Then lube the rubbers with some light oil or similar. Push them back off of the terminal up the wire. Lube the contact. Then slide the rubber back over the contact. it is IMPORTANT that the rubber doesn't get pushed on so far as to let it come around and close down past the larger diameter or the contact. In other words, correctly installed the face of the rubber is flush with the step in the contact.

Connect the two contacts to the adaptor or whatever you call it and make sure the terminals seat all the way in WITHOUT pushing the rubber further onto the contacts. Then slide the little metal bushings down and seat them on the back of the rubber parts. Finally bring the main shells together and they should mate up just fine!

Hope that all made sense.


I don't know the provenance of the connectors I have - I've got two types, some black ones (picked up from online vendor last year) and some brown ones (came with my wiring loom from deBella). I'm assuming from what's mentioned here that trimming/sanding the beveled plastic portion a bit is ok, but not to get to the point of touching the actual conductor in the center of the connector.

The lube I tried is Liquid Wrench Silicone Spray. I didn't spray it directly on the rubber boot, I sprayed it on my gloved finger and then smeared from there on the rubber - my concern was getting trying not to get it on the actual pin. Looking at the link Wes provided, it looks like they are talking about applying a dielectric directly on the pin, which seems odd to me - is the assumption that the contacts will wipe the grease away at the actual contact point but otherwise provide a barrier to corrosion everywhere else?

Thanks to all for the pointers, I'll give it another try!
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4x4M38
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PostPosted: Fri Jul 17, 2020 7:16 am    Post subject: Reply with quote

One other thing to keep in mind. That rubber bushing is an integral part of the waterproofing of the connection. Whether you ford or not, there has to be a little crush to the rubber for it to seal properly.

Try to use new bushings. Old ones in many cases are dry and crunchy, in various levels. They will not compress.

Some of what you are experiencing may be due to the rubber bushings not compressing. It doesn’t take much, a little on both ends. In my case it was just a minuscule amount to connecting up, but they just wouldn’t go. New rubber bushings fixed it in most cases and they are cheap.

Btw, I’ve found Midwest Military as good or better pricing on all the Douglas pieces than anyone. Don’t be afraid of looking at the obvious vendors just to save a buck. Their quality is usually better, and in many cases the prices are just as good as you shopping for bargains.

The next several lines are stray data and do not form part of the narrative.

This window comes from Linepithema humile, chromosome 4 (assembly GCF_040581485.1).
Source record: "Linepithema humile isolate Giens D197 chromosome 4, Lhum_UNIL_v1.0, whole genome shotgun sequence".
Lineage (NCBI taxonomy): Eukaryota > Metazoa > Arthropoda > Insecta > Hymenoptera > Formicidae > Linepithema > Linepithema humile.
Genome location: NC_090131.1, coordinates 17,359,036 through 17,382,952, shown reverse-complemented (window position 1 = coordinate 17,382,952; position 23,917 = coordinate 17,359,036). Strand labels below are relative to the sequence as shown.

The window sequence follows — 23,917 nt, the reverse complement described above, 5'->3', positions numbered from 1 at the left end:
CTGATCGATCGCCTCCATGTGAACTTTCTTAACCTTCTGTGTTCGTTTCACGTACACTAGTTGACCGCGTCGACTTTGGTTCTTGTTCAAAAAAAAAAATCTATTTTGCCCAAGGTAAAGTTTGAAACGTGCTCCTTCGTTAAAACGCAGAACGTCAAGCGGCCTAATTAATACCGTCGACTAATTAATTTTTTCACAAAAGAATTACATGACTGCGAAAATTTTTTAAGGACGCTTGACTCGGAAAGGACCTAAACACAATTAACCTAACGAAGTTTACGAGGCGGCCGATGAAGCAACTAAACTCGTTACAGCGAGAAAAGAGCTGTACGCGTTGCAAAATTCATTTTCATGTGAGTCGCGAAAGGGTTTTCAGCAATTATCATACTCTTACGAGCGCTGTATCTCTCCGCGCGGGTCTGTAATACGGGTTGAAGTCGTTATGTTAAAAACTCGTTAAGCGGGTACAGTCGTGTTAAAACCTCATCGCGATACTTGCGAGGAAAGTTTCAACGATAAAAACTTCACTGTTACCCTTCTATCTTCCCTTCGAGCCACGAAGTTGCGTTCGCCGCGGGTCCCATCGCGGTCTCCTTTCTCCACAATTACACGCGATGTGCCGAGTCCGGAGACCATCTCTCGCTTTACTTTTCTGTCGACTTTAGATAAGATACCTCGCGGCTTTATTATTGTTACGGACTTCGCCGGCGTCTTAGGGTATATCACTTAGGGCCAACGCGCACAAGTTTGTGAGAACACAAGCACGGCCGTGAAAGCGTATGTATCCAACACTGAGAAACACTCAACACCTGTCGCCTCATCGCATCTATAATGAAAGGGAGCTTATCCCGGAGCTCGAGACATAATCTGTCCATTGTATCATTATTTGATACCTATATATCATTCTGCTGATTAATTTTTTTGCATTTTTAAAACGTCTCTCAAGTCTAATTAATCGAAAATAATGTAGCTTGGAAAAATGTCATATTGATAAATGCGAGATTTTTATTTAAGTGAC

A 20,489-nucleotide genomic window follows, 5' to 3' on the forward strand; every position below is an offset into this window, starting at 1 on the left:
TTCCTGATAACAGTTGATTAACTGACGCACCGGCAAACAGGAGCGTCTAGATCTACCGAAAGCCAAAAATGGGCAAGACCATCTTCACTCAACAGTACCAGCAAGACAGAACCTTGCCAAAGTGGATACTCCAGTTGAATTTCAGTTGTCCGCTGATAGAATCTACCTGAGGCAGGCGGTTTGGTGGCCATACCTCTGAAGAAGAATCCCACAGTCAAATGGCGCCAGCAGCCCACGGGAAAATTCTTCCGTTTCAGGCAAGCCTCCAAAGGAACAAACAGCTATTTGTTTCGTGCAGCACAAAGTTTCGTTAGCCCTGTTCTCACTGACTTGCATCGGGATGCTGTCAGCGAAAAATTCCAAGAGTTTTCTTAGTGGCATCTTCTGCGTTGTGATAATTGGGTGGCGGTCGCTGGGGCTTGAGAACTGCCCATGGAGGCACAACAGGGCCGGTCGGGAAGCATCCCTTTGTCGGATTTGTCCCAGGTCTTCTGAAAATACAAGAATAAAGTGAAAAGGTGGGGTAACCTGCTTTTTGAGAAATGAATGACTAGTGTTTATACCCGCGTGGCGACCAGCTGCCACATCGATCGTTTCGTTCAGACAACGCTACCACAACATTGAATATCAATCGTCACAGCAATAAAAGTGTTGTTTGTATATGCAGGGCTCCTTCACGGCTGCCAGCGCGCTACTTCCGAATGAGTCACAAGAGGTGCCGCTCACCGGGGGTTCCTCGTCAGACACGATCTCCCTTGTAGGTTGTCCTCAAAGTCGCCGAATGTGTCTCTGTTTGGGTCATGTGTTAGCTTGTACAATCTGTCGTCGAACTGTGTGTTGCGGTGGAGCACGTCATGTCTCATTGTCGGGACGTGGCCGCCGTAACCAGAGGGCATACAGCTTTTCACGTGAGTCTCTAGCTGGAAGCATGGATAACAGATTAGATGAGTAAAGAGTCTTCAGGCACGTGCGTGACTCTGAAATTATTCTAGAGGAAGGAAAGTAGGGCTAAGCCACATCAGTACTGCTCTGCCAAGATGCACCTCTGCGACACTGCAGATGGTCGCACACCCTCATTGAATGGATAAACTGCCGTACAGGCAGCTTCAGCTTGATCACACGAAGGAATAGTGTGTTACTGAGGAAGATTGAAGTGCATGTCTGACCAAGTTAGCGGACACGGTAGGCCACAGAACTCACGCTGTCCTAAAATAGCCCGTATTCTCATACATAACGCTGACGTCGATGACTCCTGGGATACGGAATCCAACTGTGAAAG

IMHO.
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RonD2
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PostPosted: Fri Jul 17, 2020 7:47 am    Post subject: Reply with quote

You shouldn't have to trim-sand the connector-coupler down to the metal contacts in order to get the shells to mate easily. If you have to take it down that far there's probably something else wrong.

I use No-Ox grease on the metal to metal contacts of electrical connectors. It's not a dielectric grease.

Here's an earlier post on the topic: http://www.willysmjeeps.com/v2/modules.php?name=Forums&file=viewtopic&t=12620&highlight=noox
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Ron D.
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rgmutchler
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PostPosted: Fri Jul 17, 2020 8:30 am    Post subject: Reply with quote

When I did mine I had a combination of the connectors for inside the douglas shells. Some were from the harness it had initially, some from Vintage Wiring and some from Mullins. There seemed to be two types of connectors, black ones that seem to be a modern plastic and brownish maroon ones that seemed to be more like bakolite. The brownish maroon ones seemed to fit well and it required only a moderate amount of force to close the shells. The black ones were impossible to use without filing the ends down some. I measured both types and the black, seemingly more modern, connectors were about 1/16 of an inch longer than the older ones and the overhang on the ends between the edge of the plastic and the metal connector inside were longer or deeper. Once I adjusted the ends a little with a file the black ones seemed to work well, I just made sure I filed them incrementally so the shells were not loose fitting.
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kenperkins
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PostPosted: Fri Jul 17, 2020 11:00 am    Post subject: Reply with quote

I pretty much us same as mdainsd...buy use wd40
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Eades
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PostPosted: Tue Jul 21, 2020 7:59 am    Post subject: Reply with quote

I recently rewired the entire M38. It was a pain literally. The new production connectors are just a wee bit to long. My procedure was:

-Grind down each end of the connector a small amount
-Pull back the rubber bushing
-Apply some dielectric grease
-Insert metal tips completely into the connector on each side
-Slide up rubber bushing to connector
-Connect metal shells if possible. If not, cuss profusely and grind a bit more off connector and reattempt.
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Ivoryring
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PostPosted: Fri Jul 24, 2020 4:30 pm    Post subject: Reply with quote

mdainsd wrote:
Then lube the rubbers with some light oil or similar. Push them back off of the terminal up the wire. Lube the contact. Then slide the rubber back over the contact. it is IMPORTANT that the rubber doesn't get pushed on so far as to let it come around and close down past the larger diameter or the contact. In other words, correctly installed the face of the rubber is flush with the step in the contact.


The top one of these is as the harness was delivered, the bottom one is my attempt at matching what you are talking about here with being flush with the step in the contact. Is this what you mean or do you mean something different?

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mdainsd
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PostPosted: Fri Jul 24, 2020 4:51 pm    Post subject: Reply with quote

Yes. Exactly what I was trying to convey.